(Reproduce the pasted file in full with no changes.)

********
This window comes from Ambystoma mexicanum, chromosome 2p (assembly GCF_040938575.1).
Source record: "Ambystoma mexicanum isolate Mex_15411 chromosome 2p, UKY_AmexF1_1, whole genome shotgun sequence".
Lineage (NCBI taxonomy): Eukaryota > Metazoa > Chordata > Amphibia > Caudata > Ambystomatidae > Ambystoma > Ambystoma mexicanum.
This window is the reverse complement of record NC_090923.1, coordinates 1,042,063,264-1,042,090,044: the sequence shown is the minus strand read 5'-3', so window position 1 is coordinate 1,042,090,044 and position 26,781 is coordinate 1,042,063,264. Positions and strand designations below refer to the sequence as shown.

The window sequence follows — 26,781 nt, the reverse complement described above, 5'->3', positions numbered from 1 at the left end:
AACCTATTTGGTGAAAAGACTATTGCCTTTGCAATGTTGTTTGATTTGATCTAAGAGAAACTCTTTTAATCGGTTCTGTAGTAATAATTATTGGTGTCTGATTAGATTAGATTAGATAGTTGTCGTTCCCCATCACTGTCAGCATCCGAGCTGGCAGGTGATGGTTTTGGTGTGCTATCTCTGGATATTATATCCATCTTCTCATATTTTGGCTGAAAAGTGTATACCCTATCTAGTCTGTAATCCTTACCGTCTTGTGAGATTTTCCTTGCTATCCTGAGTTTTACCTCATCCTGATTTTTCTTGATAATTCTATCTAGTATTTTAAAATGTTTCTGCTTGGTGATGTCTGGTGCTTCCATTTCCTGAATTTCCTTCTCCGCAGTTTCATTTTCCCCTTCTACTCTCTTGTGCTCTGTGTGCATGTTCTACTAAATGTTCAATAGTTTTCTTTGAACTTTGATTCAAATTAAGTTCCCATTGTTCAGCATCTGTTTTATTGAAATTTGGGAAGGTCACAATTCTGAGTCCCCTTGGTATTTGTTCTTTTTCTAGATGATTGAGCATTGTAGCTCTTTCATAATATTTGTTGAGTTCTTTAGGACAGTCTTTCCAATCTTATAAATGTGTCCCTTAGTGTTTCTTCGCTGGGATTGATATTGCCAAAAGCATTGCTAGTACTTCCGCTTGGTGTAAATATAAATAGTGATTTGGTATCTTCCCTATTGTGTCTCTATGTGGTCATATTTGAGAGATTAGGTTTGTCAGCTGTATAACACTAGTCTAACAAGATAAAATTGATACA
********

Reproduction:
This window comes from Ambystoma mexicanum, chromosome 2p (assembly GCF_040938575.1).
Source record: "Ambystoma mexicanum isolate Mex_15411 chromosome 2p, UKY_AmexF1_1, whole genome shotgun sequence".
Lineage (NCBI taxonomy): Eukaryota > Metazoa > Chordata > Amphibia > Caudata > Ambystomatidae > Ambystoma > Ambystoma mexicanum.
This window is the reverse complement of record NC_090923.1, coordinates 1,042,063,264-1,042,090,044: the sequence shown is the minus strand read 5'-3', so window position 1 is coordinate 1,042,090,044 and position 26,781 is coordinate 1,042,063,264. Positions and strand designations below refer to the sequence as shown.

The window sequence follows — 26,781 nt, the reverse complement described above, 5'->3', positions numbered from 1 at the left end:
AACCTATTTGGTGAAAAGACTATTGCCTTTGCAATGTTGTTTGATTTGATCTAAGAGAAACTCTTTTAATCGGTTCTGTAGTAATAATTATTGGTGTCTGATTAGATTAGATTAGATAGTTGTCGTTCCCCATCACTGTCAGCATCCGAGCTGGCAGGTGATGGTTTTGGTGTGCTATCTCTGGATATTATATCCATCTTCTCATATTTTGGCTGAAAAGTGTATACCCTATCTAGTCTGTAATCCTTACCGTCTTGTGAGATTTTCCTTGCTATCCTGAGTTTTACCTCATCCTGATTTTTCTTGATAATTCTATCTAGTATTTTAAAATGTTTCTGCTTGGTGATGTCTGGTGCTTCCATTTCCTGAATTTCCTTCTCCGCAGTTTCATTTTCCCCTTCTACTCTCTTGTGCTCTGTGTGCATGTTCTACTAAATGTTCAATAGTTTTCTTTGAACTTTGATTCAAATTAAGTTCCCATTGTTCAGCATCTGTTTTATTGAAATTTGGGAAGGTCACAATTCTGAGTCCCCTTGGTATTTGTTCTTTTTCTAGATGATTGAGCATTGTAGCTCTTTCATAATATTTGTTGAGTTCTTTAGGACAGTCTTTCCAATCTTATAAATGTGTCCCTTAGTGTTTCTTCGCTGGGATTGATATTGCCAAAAGCATTGCTAGTACTTCCGCTTGGTGTAAATATAAATAGTGATTTGGTATCTTCCCTATTGTGTCTCTATGTGGTCATATTTGAGAGATTAGGTTTGTCAGCTGTATAACACTAGTCTAACAAGATAAAATTGATACA